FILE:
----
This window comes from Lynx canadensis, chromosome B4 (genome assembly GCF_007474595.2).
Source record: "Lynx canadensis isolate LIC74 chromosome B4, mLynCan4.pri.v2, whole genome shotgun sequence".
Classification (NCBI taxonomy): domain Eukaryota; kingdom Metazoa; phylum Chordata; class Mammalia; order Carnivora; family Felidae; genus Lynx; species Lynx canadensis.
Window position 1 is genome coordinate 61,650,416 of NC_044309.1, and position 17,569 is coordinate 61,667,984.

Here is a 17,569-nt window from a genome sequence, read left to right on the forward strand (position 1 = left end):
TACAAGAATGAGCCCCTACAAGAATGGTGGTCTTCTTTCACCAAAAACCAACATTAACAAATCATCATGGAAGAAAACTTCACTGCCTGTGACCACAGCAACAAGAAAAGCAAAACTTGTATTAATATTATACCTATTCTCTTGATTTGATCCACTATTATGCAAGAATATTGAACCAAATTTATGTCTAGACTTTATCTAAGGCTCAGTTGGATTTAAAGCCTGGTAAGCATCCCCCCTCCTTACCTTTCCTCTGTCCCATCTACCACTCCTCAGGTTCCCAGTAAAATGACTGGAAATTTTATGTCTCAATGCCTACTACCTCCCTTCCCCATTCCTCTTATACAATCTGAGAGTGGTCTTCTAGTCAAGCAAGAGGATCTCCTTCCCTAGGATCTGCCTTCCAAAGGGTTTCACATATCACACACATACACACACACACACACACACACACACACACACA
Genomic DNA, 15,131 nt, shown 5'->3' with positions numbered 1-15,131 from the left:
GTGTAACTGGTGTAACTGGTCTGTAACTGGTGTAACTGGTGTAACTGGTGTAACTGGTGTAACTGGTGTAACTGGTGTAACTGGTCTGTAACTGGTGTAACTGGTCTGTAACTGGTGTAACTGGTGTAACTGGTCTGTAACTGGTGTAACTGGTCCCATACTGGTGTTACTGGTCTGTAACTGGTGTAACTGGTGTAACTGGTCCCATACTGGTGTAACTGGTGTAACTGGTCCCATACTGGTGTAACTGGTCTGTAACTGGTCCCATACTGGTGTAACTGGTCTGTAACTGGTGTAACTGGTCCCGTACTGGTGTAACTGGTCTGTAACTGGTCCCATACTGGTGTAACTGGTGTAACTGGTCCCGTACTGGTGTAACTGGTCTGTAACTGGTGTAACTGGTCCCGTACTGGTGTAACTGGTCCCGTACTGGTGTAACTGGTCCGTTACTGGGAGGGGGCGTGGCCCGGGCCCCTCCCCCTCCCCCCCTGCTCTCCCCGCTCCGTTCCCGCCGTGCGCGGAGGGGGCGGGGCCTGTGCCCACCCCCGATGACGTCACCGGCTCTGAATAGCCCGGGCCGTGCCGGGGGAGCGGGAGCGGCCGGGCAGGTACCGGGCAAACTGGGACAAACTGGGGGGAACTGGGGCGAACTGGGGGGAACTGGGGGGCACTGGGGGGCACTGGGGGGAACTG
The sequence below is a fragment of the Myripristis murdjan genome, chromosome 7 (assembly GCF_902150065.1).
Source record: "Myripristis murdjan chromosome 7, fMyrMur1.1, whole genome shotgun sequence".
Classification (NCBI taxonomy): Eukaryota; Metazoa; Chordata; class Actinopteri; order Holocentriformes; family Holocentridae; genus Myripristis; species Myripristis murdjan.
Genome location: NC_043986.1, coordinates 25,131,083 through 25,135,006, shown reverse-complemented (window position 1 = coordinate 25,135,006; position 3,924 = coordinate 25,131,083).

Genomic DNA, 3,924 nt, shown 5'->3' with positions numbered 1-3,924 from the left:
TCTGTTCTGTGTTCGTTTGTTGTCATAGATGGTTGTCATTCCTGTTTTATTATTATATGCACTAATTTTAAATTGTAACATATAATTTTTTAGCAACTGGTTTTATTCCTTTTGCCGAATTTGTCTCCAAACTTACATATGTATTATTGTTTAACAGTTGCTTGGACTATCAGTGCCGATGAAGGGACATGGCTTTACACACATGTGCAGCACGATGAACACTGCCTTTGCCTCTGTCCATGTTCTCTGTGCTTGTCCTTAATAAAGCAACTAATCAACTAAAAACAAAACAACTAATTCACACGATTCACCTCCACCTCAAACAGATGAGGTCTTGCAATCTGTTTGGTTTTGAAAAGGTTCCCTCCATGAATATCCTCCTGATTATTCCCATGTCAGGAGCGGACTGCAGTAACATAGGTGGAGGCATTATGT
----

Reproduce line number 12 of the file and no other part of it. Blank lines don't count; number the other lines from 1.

Genome location: NC_043986.1, coordinates 25,131,083 through 25,135,006, shown reverse-complemented (window position 1 = coordinate 25,135,006; position 3,924 = coordinate 25,131,083).